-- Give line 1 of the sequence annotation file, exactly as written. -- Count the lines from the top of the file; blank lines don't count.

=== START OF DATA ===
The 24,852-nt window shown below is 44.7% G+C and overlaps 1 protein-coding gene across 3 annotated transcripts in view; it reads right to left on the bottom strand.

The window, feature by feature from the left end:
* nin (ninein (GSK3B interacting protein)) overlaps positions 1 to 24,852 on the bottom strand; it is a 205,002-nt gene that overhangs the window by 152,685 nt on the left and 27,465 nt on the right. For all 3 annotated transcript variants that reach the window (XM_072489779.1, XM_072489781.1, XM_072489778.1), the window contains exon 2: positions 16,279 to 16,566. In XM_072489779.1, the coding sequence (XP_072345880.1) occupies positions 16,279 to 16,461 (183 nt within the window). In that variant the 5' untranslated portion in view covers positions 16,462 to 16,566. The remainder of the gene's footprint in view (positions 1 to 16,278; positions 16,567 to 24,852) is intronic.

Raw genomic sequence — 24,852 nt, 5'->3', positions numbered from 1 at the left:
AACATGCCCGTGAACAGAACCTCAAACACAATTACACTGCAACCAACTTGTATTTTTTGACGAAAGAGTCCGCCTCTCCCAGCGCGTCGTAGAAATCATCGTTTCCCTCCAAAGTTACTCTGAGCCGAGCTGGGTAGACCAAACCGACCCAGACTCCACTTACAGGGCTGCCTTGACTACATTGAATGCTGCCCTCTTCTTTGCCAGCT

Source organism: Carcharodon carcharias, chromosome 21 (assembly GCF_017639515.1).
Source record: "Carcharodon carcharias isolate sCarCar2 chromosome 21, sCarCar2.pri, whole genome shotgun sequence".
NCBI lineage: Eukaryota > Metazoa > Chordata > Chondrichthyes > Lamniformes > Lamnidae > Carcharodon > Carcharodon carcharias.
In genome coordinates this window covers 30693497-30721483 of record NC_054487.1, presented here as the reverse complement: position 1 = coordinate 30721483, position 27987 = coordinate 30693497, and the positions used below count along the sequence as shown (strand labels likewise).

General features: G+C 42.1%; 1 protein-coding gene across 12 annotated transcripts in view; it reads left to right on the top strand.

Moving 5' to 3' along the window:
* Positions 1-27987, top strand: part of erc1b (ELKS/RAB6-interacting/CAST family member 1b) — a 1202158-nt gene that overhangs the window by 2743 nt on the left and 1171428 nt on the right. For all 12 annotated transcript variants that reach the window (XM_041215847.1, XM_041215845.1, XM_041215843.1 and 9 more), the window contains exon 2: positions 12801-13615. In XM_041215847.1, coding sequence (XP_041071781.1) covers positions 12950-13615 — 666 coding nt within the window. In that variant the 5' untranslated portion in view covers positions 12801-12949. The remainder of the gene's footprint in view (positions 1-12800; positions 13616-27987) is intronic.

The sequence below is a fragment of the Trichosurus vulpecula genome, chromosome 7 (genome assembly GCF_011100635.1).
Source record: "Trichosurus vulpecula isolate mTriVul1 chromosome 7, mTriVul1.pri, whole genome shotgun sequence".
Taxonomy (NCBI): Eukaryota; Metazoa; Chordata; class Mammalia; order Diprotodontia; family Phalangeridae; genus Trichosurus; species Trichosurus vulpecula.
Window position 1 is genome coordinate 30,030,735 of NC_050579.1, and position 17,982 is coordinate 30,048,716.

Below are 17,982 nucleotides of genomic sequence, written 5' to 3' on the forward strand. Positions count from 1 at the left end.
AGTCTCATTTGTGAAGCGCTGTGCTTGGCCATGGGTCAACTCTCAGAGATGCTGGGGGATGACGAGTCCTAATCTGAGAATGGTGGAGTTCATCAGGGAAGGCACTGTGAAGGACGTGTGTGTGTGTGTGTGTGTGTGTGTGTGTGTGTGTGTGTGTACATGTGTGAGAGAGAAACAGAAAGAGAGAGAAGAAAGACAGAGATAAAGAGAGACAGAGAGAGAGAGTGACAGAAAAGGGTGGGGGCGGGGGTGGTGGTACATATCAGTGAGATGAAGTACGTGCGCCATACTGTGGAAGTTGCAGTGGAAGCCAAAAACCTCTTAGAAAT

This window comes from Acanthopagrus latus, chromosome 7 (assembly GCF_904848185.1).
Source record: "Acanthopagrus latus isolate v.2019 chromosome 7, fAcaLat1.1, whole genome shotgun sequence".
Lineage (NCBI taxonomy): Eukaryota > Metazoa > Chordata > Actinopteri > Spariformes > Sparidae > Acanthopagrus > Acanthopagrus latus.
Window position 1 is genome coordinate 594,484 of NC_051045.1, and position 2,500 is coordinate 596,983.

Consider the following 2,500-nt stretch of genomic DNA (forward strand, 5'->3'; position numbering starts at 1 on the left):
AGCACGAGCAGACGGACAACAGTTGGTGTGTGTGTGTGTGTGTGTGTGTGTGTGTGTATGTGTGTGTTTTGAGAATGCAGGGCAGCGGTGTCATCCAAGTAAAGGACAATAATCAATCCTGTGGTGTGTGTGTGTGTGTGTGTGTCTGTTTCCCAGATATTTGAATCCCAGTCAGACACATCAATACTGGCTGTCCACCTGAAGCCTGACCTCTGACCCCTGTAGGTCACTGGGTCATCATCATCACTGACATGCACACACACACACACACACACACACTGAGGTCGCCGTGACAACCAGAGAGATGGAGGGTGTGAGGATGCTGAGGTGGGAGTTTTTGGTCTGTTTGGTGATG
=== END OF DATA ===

The 24,852-nt window shown below is 44.7% G+C and overlaps 1 protein-coding gene across 3 annotated transcripts in view; it reads right to left on the bottom strand.